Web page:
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Maths problem (medium)

  1. May 30, 2010 #1
    mkdagi.jpg

    Use English to explain what this is showing.
    Also prove it!!
     
  2. jcsd
  3. May 30, 2010 #2
    I found this else where, so some of you may have seen it before.
     
  4. May 31, 2010 #3
    Just expand the square and you are basically done. The i's in the rhs are the number of combinations which can produce that exact exponent.
     
  5. May 31, 2010 #4

    HallsofIvy

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    Science Advisor

    The simplest thing to do is to look at what it says for some small n- say n= 3.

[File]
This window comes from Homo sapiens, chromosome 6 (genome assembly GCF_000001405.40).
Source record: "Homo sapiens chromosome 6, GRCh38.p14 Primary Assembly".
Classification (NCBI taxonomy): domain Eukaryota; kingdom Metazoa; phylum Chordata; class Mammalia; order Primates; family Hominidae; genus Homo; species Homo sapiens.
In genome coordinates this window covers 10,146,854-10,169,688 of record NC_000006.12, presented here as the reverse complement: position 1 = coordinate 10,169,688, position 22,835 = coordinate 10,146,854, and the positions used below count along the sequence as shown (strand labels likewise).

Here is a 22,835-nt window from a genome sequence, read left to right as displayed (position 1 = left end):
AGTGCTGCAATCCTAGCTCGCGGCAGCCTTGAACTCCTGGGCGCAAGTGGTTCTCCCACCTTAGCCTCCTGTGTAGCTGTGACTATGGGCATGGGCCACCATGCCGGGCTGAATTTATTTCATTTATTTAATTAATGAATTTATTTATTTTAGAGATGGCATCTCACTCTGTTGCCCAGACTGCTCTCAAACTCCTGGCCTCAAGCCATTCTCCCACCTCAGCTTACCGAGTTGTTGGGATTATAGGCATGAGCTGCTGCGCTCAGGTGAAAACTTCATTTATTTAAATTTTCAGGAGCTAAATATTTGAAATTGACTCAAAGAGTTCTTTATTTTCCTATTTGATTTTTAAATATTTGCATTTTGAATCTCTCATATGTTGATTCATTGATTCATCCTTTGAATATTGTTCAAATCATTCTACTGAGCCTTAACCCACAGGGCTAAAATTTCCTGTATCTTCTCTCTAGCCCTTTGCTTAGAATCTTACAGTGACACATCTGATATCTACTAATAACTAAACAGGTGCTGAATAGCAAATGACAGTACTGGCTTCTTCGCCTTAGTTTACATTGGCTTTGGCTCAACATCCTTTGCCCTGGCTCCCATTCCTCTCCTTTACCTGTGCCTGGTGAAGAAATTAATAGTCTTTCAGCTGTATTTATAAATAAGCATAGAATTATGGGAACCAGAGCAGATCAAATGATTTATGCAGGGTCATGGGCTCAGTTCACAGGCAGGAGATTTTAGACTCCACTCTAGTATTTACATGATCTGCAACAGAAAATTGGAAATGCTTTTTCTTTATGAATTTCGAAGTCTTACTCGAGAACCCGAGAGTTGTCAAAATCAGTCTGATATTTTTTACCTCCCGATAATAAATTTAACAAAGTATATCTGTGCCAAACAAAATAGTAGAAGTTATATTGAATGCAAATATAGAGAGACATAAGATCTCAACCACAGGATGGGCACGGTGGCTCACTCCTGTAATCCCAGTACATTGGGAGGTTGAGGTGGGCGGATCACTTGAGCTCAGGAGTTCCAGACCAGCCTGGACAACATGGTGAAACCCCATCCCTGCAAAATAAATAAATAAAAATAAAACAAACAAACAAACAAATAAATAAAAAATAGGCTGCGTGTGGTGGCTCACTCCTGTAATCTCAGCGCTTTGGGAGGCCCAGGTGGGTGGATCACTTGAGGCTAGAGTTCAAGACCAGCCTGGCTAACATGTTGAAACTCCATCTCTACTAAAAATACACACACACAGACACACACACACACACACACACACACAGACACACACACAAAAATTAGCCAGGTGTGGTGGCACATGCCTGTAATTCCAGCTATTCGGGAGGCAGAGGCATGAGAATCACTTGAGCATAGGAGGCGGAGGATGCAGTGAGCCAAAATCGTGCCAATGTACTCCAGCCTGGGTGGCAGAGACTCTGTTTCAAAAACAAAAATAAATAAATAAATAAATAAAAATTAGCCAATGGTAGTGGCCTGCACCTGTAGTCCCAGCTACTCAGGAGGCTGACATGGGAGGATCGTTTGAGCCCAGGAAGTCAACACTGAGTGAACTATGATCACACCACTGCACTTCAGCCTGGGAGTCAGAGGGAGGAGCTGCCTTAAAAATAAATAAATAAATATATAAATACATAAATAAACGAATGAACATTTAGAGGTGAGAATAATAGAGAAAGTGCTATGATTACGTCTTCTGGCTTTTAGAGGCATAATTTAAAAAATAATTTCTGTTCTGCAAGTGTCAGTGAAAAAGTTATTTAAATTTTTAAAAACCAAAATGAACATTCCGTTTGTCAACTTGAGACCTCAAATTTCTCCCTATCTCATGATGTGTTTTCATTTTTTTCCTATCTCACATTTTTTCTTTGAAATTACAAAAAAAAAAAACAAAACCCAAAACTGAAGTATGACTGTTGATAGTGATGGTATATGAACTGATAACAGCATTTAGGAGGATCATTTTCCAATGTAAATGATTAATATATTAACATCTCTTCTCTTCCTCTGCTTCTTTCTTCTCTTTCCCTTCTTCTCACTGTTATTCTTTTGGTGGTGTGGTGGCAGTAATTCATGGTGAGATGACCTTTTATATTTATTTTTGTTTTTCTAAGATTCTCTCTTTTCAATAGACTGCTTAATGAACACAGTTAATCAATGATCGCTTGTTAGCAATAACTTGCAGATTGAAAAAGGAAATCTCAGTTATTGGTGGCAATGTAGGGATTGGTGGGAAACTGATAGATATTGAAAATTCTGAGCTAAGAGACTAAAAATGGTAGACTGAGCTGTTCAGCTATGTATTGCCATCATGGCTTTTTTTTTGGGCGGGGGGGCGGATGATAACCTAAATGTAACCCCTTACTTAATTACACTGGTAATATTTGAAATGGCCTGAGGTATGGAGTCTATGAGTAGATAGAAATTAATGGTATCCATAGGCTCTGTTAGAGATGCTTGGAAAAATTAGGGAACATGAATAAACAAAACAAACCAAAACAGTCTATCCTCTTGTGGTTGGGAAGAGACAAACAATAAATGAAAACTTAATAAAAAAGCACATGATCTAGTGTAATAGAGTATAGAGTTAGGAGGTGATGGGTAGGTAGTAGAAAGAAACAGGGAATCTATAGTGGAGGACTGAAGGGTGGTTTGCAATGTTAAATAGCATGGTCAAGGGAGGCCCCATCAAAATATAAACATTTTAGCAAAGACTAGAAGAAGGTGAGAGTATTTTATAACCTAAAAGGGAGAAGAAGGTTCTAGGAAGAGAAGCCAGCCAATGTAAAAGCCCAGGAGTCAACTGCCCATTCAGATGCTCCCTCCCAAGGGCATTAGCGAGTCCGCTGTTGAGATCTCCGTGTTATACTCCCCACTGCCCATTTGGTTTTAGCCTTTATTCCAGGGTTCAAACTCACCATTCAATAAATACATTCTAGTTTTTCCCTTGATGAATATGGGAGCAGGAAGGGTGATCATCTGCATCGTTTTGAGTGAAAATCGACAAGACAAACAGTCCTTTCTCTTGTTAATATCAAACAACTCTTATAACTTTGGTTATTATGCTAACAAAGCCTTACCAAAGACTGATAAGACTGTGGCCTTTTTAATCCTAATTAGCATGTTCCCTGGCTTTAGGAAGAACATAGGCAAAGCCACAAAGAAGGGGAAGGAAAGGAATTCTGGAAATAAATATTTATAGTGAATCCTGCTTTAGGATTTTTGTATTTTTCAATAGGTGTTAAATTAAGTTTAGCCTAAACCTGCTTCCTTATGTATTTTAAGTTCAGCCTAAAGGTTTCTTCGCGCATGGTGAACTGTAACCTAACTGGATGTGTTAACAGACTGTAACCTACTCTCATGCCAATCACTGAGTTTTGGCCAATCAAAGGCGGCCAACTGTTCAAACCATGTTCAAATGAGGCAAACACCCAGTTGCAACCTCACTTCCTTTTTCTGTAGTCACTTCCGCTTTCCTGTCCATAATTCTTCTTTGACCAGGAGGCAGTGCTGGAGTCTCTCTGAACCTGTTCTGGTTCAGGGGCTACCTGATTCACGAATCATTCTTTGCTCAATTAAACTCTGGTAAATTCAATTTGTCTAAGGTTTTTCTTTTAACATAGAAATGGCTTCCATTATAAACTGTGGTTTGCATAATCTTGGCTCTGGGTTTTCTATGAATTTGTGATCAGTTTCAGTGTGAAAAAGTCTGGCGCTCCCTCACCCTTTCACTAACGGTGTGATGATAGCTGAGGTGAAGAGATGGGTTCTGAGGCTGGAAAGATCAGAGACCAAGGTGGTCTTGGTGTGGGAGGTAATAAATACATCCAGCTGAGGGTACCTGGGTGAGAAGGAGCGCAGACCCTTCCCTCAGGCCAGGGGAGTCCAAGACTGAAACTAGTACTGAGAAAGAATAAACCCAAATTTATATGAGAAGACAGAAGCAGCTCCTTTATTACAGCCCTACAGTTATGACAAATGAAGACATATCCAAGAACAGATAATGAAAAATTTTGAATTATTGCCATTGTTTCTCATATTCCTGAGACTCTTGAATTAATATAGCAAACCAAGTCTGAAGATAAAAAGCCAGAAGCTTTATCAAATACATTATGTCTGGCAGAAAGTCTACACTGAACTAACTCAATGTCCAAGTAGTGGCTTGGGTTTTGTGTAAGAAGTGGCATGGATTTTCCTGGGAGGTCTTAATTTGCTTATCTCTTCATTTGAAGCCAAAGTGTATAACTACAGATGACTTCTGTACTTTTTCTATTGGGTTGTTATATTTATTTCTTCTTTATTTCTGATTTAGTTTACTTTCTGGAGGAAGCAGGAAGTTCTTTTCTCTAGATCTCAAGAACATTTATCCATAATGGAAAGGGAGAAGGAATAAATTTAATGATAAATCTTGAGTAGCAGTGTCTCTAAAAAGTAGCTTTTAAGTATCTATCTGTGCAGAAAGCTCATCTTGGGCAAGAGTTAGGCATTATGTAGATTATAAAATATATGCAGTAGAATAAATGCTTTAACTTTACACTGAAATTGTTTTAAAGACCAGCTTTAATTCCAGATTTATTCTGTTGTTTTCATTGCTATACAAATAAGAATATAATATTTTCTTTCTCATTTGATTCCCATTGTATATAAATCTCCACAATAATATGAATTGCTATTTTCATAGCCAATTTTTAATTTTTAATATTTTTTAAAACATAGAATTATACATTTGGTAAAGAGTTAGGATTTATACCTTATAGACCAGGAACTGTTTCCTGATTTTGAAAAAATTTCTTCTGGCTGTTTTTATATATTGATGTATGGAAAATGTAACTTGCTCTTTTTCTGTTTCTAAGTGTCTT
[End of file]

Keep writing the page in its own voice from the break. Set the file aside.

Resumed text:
[tex]\left(\sum_{i=0}^{3-1}10^i\right)^2= \left(10^0+ 10^1+ 10^2\right)^2= (1+ 10+ 100)^2= 111^2[/tex].

    [tex]\sum_{i=1}^n i10^{i-1}= 1(10^0)+ 2(10^1)+ 3(10^2)= 321[/tex]

    [tex]\sum_{i=1}^{n-1} i10^{2n-i-1}= 1(10^4}+ 2(10^3)= 1200[/tex]

    It's easy to calculate that [itex]111^2= 12321= 1200+ 321[/itex].

    [itex]11^2= 121[/itex], [itex]111^3= 12321[/itex], [itex]1111^2= 1234321[/itex] , etc.

    Do you see the pattern?
    [tex]\sum_{i=1}^{n-1} i10^{2n-i-1}[/tex]
    is the first part- the 1234... Do you see how it is counting "down" because of the [itex]10^{2n-i-1}[/itex]?
    [tex]\sum_{i=1}^n i10^{i-1}[/tex]
    is the last part: 321
     
  6. May 31, 2010 #5
    Yes thats basically it the first bit gives the last n digits and the first bit gives the first n+1 digits where the lenght is 2n+1
     
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